have run AVG 2010 AntiVirus, MalawareBytes, Spybot Search and Destroy, TrendMicro Housecall, Micrsoft Essentials
Using more than one anti-virus program is not advisable
The primary concern with doing so is due to conflicts that can arise when they are running in real-time mode simultaneously
and issues with Windows resource management. Even when one of them is disabled for use as a stand-alone scanner, it can affect the other and cause conflicts. Anti-virus software components insert themselves into the operating systems core and using more than one can cause instability, crash your computer, slow performance and waste system resources
. When actively running in the background while connected to the Internet, they both may try to update their definition databases at the same time. As the programs compete for resources required to download the necessary files this often can result in sluggish system performance or unresponsive behavior.
Each anti-virus may interpret the activity of the other as suspicious behavior
and there is a greater chance of them alerting you to a "False Positive
". If one finds a virus or a suspicious file and then the other also finds the same, both programs will be competing over exclusive rights on dealing with that virus or suspicious file. Each anti-virus may attempt to remove the offending file and quarantine it at the same time resulting in a resource management issue as to which program gets permission to act first. If one anit-virus finds and quarantines the file before the other one does, then you encounter the problem of both wanting to scan each other's zipped or archived files and each reporting the other's quarantined contents. This can lead to a repetitive cycle of endless alerts that continually warn you that a threat has been found when that is not the case.
Anti-virus scanners use virus definitions to check for malware and these can include a fragment of the virus code which may be recognized by other anti-virus programs as the virus itself
. Because of this, most anti-virus programs encrypt their definitions so that they do not trigger a false alarm when scanned by other security programs. Other vendors do not encrypt their definitions and they can trigger false alarms when detected by the resident anti-virus. Further, dual installation
is not always possible because most of the newer anti-virus programs will detect the presence of others and may insist they be removed prior to download and installation of another. If the installation does complete with another anti-virus already installed, you may encounter issues like system freezing, unresponsiveness
or similar symptoms while trying to use it.
To avoid these problems, use only one
anti-virus solution. Deciding which one to remove is your choice. Be aware that you may lose your subscription to that anti-virus program's virus definitions once you uninstall that software.
Trend Micro’s RUBotted
supposedly monitors your computer for bot related activity and suspicious behavior that are potentially harmful. The program works by regularly checking with an online service to identify behavior associated with Bots. Upon discovering a potential infection, RUBotted prompts you to scan and clean your computer. It has been reported that RUBotted is very difficult to remove as there is no separate program uninstall and are no specific removal instructions available from Trend that I can find. Further, the program's effectiveness is questionable so I don't recommend using it. Read this review of RUBotted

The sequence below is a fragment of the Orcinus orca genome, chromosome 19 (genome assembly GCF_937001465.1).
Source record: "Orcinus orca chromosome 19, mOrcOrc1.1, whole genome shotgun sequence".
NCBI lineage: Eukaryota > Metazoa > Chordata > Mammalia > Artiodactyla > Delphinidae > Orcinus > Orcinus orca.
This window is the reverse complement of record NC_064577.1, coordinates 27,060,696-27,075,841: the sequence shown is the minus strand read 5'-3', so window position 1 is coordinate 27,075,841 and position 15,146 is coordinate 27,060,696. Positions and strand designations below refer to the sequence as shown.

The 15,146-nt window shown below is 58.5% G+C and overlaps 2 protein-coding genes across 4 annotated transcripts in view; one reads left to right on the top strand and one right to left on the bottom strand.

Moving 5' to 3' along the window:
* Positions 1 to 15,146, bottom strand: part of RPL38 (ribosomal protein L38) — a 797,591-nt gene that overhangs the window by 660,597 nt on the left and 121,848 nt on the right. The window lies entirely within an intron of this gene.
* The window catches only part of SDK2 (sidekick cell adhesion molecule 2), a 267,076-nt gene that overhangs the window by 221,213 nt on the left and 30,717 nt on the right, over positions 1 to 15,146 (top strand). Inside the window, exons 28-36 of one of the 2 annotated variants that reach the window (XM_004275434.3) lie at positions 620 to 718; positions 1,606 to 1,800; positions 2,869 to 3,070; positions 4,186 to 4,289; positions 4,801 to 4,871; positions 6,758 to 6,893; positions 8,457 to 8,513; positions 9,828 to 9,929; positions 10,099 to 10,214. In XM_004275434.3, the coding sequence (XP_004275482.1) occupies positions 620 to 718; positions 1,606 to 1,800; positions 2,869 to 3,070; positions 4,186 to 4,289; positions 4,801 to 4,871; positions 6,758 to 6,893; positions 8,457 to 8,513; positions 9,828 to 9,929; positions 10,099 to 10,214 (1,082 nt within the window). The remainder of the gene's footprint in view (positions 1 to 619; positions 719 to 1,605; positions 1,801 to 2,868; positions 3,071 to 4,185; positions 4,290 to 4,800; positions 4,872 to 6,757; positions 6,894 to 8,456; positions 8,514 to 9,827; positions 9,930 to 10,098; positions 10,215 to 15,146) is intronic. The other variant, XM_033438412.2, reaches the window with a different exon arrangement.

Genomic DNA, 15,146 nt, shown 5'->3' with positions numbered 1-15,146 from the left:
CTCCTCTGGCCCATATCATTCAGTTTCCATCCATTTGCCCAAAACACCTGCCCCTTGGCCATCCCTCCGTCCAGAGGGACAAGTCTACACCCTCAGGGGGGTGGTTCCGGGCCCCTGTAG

and the user comments.
-- Also note that this program is a beta
version. I seldom recommend using betas of any program as you never know what bugs and quirks you may encounter. These bugs may range in severity from minor features that don't work to problems that cause your computer to crash.
You may have too many applications loading at startup
when Windows boots. Almost all applications you install want to startup when Windows loads. If you allow all these startups, they will compete for and use system resources resulting in poor performance and a slow system. Many of these programs are not needed and disabling them can save resources and improve performance as they can be accessed from Start > Programs or an icon on the desktop if needed. Other reasons for slowness include disk fragmentation, disk errors, corrupt system files, unnecessary services running, too many browser Add-ons/toolbars, failure to clear browser cache, not enough RAM, dirty hardware components, etc. Incompatible browser extensions and add-ons can impact system performance and cause compatibility issues such as application hangs (freezing).
As you use your system it becomes filled with more files/programs and has a natural tendency to slow down so cleaning and regular maintenance is essential. For more information about trimming down the number of startup applications and other ways to improve performance, please refer to Slow Computer/Browser? Check here first; it may not be malware
A red X
is indicative of images blocked by some email programs/providers like Outlook Express and Yahoo as a security feature to prevent you from downloading pictures and other content (like viruses) from the email server. There is usually a setting in Mail options to uncheck the blocking of images.
If you are having similar issues with web pages, the Show Pictures
check box may not be selected. Launch Internet Explorer and select Tools > Internet Options > Advanced tab > Multimedia and put a check mark next to Show Pictures
. If you have the Toggle Images.exe Web accessory installed, click the Toggle Images.exe link on the Links toolbar to turn on images.
Edited by quietman7, 23 December 2010 - 11:08 PM.